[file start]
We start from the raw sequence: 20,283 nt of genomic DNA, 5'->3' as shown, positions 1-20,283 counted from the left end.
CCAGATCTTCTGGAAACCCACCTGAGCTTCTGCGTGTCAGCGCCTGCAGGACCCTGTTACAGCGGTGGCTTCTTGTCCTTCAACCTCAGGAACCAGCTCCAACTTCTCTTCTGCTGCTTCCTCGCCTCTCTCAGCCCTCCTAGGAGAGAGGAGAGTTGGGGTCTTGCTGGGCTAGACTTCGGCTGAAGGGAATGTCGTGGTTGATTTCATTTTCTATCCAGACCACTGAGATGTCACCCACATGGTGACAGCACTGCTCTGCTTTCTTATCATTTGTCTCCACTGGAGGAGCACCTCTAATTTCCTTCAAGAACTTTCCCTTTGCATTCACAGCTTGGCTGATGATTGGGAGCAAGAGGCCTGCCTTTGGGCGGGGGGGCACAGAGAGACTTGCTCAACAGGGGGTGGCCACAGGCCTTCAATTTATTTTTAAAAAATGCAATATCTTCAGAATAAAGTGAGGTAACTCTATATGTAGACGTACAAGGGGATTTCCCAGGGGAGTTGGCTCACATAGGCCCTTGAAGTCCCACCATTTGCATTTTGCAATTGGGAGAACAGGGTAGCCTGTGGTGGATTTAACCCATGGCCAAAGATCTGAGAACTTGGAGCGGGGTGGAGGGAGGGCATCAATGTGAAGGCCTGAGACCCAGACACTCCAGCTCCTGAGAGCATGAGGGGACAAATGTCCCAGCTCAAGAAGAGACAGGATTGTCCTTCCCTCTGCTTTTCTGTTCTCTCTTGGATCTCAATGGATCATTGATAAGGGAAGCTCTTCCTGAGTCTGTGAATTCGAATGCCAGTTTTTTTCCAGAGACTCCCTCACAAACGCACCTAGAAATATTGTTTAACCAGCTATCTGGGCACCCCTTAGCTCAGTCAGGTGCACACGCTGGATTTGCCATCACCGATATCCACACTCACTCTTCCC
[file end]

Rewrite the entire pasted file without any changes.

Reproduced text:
We start from the raw sequence: 20,283 nt of genomic DNA, 5'->3' as shown, positions 1-20,283 counted from the left end.
CCAGATCTTCTGGAAACCCACCTGAGCTTCTGCGTGTCAGCGCCTGCAGGACCCTGTTACAGCGGTGGCTTCTTGTCCTTCAACCTCAGGAACCAGCTCCAACTTCTCTTCTGCTGCTTCCTCGCCTCTCTCAGCCCTCCTAGGAGAGAGGAGAGTTGGGGTCTTGCTGGGCTAGACTTCGGCTGAAGGGAATGTCGTGGTTGATTTCATTTTCTATCCAGACCACTGAGATGTCACCCACATGGTGACAGCACTGCTCTGCTTTCTTATCATTTGTCTCCACTGGAGGAGCACCTCTAATTTCCTTCAAGAACTTTCCCTTTGCATTCACAGCTTGGCTGATGATTGGGAGCAAGAGGCCTGCCTTTGGGCGGGGGGGCACAGAGAGACTTGCTCAACAGGGGGTGGCCACAGGCCTTCAATTTATTTTTAAAAAATGCAATATCTTCAGAATAAAGTGAGGTAACTCTATATGTAGACGTACAAGGGGATTTCCCAGGGGAGTTGGCTCACATAGGCCCTTGAAGTCCCACCATTTGCATTTTGCAATTGGGAGAACAGGGTAGCCTGTGGTGGATTTAACCCATGGCCAAAGATCTGAGAACTTGGAGCGGGGTGGAGGGAGGGCATCAATGTGAAGGCCTGAGACCCAGACACTCCAGCTCCTGAGAGCATGAGGGGACAAATGTCCCAGCTCAAGAAGAGACAGGATTGTCCTTCCCTCTGCTTTTCTGTTCTCTCTTGGATCTCAATGGATCATTGATAAGGGAAGCTCTTCCTGAGTCTGTGAATTCGAATGCCAGTTTTTTTCCAGAGACTCCCTCACAAACGCACCTAGAAATATTGTTTAACCAGCTATCTGGGCACCCCTTAGCTCAGTCAGGTGCACACGCTGGATTTGCCATCACCGATATCCACACTCACTCTTCCC